Does it really pay to get an elite MBA degree?
Ordinarily, that would be a silly question. An MBA from Harvard or Stanford or from any number of the very elite business schools has long been a no-brainer, regardless of the amount of money you have to borrow to make it happen.
But a new analysis by BloombergBusinessweek, published yesterday (Jan. 6), may give some pause. The return-on-investment study claims that it can take a Harvard or Stanford MBA ten or so years to fully recoup his or her investment in the degree. In fact, BW asserted that the elite schools at the very top of MBA rankings tended to have among the worst returns of any of the schools in its study. Chicago’s Booth School was ranked dead last among 71 schools with a payback of 14.3 years. Columbia Business School was next to last with a payback of 12.8 years. It will take MBAs from Wharton, Kellogg and the London School of Business some nine years to recoup their investments, according to BusinessWeek. In contrast, Texas A&M’s Mays Business School, the magazine predicted that Class of 2010 MBAs would earn back their investments more than three times faster than Harvard grads.
While the payback at some very elite schools—Harvard, Chicago, and Columbia—is more than a full decade long, it’s 6.5 years on average for the Class of 2010, according to BusinessWeek. And that’s up nearly a year from 5.6 years for the Class of 2008. The magazine says the deteriorating payback period is a function of lower post-MBA salaries (down 6% from the 2008 average) and higher tuition costs. Another important reason is that members of the Class of 2010 left jobs with higher salaries so the pay differential between what a grad made before and after earning the degree was not as large.
THE BIG SHOCK: B-SCHOOL LEADERS HAVE LONGER PAYBACK PERIODS THAN SECOND-TIER SCHOOLS?
The biggest surprise of the study was not that payback periods grew longer, given the impact of the recent economic meltdown and rising tuition. The most shocking and implausible result is schools outside most Top 25 lists give students faster returns on their investment than the acknowledged leaders in graduate business education.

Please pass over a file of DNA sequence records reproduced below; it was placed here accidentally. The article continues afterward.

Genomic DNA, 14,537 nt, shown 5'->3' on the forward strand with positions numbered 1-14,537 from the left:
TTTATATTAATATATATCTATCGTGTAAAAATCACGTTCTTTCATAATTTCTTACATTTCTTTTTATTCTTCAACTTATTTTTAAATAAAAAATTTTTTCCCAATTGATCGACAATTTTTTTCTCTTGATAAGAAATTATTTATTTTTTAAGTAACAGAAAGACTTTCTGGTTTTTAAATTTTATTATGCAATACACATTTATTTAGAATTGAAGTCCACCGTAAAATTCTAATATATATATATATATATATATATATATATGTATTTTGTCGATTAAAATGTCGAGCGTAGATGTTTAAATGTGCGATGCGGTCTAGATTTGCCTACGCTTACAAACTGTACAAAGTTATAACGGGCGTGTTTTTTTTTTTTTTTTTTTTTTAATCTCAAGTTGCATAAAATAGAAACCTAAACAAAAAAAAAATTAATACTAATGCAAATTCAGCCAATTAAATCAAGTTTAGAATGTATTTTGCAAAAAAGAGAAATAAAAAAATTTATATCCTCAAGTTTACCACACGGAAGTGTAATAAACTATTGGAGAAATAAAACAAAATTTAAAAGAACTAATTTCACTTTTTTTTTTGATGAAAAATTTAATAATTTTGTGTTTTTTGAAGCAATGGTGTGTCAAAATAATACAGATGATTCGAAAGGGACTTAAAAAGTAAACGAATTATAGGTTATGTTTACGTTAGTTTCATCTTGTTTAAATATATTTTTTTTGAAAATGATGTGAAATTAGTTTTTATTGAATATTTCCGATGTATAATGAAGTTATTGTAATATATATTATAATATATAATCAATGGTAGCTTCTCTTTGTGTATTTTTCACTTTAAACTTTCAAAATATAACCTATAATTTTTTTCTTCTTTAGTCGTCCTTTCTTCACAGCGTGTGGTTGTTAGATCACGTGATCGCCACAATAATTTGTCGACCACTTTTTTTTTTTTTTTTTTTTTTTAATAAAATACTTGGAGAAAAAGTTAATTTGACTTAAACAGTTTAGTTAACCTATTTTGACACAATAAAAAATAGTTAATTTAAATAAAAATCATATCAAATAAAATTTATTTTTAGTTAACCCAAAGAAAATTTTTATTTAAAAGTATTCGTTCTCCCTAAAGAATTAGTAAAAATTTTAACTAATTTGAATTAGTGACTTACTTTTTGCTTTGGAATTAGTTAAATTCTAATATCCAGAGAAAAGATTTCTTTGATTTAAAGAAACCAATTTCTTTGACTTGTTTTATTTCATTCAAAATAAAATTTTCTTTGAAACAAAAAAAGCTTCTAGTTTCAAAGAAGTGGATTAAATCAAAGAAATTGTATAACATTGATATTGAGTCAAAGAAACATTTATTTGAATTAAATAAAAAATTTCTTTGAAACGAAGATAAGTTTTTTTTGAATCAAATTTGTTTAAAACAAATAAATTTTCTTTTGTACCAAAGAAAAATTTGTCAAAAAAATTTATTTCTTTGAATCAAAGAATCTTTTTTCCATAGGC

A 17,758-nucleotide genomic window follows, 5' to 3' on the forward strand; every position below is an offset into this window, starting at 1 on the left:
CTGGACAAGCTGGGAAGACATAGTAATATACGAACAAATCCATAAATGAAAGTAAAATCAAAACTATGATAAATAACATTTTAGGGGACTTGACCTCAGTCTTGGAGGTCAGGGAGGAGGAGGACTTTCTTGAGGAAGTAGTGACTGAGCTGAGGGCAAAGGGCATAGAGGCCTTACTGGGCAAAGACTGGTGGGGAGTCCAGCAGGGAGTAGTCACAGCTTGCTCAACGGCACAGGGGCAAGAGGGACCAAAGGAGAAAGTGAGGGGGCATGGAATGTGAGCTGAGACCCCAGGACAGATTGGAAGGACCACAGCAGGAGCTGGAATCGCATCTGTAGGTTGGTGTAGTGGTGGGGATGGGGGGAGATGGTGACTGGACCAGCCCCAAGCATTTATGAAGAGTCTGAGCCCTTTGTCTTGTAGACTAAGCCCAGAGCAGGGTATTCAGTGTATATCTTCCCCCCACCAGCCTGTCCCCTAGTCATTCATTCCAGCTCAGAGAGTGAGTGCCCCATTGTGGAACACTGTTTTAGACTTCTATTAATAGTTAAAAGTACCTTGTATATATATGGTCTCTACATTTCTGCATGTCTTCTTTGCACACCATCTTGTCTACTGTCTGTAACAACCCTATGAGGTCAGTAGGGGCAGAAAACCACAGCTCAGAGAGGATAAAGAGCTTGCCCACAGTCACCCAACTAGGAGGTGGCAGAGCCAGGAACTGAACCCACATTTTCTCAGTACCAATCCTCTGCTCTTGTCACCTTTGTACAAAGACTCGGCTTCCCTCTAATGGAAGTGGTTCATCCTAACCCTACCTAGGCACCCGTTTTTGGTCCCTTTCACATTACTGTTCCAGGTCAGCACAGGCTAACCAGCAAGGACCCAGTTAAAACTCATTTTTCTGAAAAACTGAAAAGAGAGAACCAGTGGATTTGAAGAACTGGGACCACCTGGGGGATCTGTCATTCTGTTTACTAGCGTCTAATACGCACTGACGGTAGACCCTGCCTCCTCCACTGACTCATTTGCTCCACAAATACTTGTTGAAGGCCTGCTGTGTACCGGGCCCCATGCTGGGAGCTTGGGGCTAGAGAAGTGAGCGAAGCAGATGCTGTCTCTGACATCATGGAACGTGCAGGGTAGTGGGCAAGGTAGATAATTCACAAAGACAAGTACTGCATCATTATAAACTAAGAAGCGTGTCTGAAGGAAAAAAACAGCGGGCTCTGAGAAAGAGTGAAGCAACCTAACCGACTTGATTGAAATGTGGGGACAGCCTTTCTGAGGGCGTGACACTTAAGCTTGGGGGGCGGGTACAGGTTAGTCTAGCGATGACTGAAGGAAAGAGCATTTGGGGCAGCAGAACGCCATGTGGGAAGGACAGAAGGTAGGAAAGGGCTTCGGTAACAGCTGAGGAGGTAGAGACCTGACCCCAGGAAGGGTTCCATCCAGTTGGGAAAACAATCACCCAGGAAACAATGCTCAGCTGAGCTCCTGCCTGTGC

With the exception of some one-year MBA programs outside the U.S., BusinessWeek said that Texas A&M had the fastest return, in just under three and a half years. Mays is one of the few U.S. programs that is a year and a half in length, the magazine explained, so the total expenses, at just under $70,000, are considerably lower than at most other schools. Other MBA programs at the top of the ROI list: Michigan State’s Broad College of Business and the College of Business at the University of Illinois.
So why did the most elite programs fare so poorly in this analysis? These schools generally have the highest tuition costs, and they also attract applicants with high pre-MBA salaries, two big negatives in BusinessWeek’s ROI calculation. The average pre-MBA salary at Chicago and Harvard, for example, averages more than $80,000 a year.
BUSINESS SCHOOLS WHOSE MBA DEGREES GIVE YOU THE LOWEST RETURNS AMONG 71 TOP SCHOOLS, ACCORDING TO BUSINESS WEEK.
|School & BW’s ROI Rank||Payback Period (Years)||Post-MBA Salary Rise|
|1. Chicago (Booth)||14.28||$22,000|
|4. Toronto (Rotman)||10.02||$25,000|
|6. Texas-Austin (McCombs)||9.33||$28,000|
|7. Northwestern (Kellogg)||9.12||$35,000|
|8. Pennsylvania (Wharton)||9.09||$35,000|
|9. Washington (Foster)||9.00||$27,000|
|10. London Business School||8.91||$27,000|
|11. MIT (Sloan)||8.87||$35,000|
|12. Georgia (Terry)||8.84||$19,000|
|13. New York (Stern)||8.22||$35,000|
|14. Maryland (Smith)||7.99||$30,000|
|15. Georgia Tech||7.89||$27,000|
SOURCE: BLOOMBERG BUSINESSWEEK